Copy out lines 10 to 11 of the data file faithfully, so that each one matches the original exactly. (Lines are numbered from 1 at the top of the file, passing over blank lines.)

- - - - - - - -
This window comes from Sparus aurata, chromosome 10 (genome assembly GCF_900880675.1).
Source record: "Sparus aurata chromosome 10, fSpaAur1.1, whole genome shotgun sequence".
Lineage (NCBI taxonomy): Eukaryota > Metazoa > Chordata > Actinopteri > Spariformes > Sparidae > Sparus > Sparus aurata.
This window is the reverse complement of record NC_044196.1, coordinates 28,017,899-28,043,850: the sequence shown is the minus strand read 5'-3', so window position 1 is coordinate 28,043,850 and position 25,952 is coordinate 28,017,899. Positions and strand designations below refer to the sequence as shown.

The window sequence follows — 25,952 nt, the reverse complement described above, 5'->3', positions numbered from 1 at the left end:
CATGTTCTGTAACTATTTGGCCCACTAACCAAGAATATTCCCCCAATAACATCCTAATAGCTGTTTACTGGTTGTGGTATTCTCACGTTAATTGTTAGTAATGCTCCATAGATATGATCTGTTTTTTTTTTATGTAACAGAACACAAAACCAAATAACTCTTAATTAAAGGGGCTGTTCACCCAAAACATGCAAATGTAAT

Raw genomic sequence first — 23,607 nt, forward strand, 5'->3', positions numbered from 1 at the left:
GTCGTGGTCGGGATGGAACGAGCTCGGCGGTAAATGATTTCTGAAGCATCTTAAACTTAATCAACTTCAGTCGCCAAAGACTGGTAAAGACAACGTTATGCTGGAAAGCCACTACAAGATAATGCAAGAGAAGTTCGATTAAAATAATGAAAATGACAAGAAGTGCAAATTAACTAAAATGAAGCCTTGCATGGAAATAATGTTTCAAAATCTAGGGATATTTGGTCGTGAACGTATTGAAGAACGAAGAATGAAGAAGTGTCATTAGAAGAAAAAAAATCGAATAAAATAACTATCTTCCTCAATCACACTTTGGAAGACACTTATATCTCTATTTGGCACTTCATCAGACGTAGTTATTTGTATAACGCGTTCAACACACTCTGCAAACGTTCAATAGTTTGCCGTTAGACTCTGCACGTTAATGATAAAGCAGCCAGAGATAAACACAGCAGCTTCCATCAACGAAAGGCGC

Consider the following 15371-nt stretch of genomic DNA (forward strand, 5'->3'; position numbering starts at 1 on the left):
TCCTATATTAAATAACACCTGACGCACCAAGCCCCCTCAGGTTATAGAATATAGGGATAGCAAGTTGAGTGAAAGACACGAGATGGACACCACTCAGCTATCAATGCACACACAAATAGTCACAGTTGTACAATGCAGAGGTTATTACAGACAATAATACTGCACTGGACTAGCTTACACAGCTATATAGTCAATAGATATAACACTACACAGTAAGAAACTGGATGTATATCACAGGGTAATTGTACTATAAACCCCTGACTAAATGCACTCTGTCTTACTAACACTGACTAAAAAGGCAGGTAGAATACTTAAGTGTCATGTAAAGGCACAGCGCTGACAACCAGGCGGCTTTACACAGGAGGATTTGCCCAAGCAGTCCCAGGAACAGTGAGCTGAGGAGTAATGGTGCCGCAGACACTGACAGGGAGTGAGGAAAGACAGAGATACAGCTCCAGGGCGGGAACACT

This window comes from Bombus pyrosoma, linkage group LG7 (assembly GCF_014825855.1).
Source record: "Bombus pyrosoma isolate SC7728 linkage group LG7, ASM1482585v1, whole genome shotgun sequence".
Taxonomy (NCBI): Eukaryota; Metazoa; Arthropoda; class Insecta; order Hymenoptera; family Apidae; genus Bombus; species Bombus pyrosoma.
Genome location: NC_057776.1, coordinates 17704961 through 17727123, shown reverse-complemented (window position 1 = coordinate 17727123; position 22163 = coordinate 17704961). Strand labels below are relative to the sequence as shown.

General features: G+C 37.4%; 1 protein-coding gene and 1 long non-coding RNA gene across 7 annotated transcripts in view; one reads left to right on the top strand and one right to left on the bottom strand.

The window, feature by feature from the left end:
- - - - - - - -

TCCTATATTAAATAACACCTGACGCACCAAGCCCCCTCAGGTTATAGAATATAGGGATAGCAAGTTGAGTGAAAGACACGAGATGGACACCACTCAGCTATCAATGCACACACAAATAGTCACAGTTGTACAATGCAGAGGTTATTACAGACAATAATACTGCACTGGACTAGCTTACACAGCTATATAGTCAATAGATATAACACTACACAGTAAGAAACTGGATGTATATCACAGGGTAATTGTACTATAAACCCCTGACTAAATGCACTCTGTCTTACTAACACTGACTAAAAAGGCAGGTAGAATACTTAAGTGTCATGTAAAGGCACAGCGCTGACAACCAGGCGGCTTTACACAGGAGGATTTGCCCAAGCAGTCCCAGGAACAGTGAGCTGAGGAGTAATGGTGCCGCAGACACTGACAGGGAGTGAGGAAAGACAGAGATACAGCTCCAGGGCGGGAACACT

This window comes from Bombus pyrosoma, linkage group LG7 (assembly GCF_014825855.1).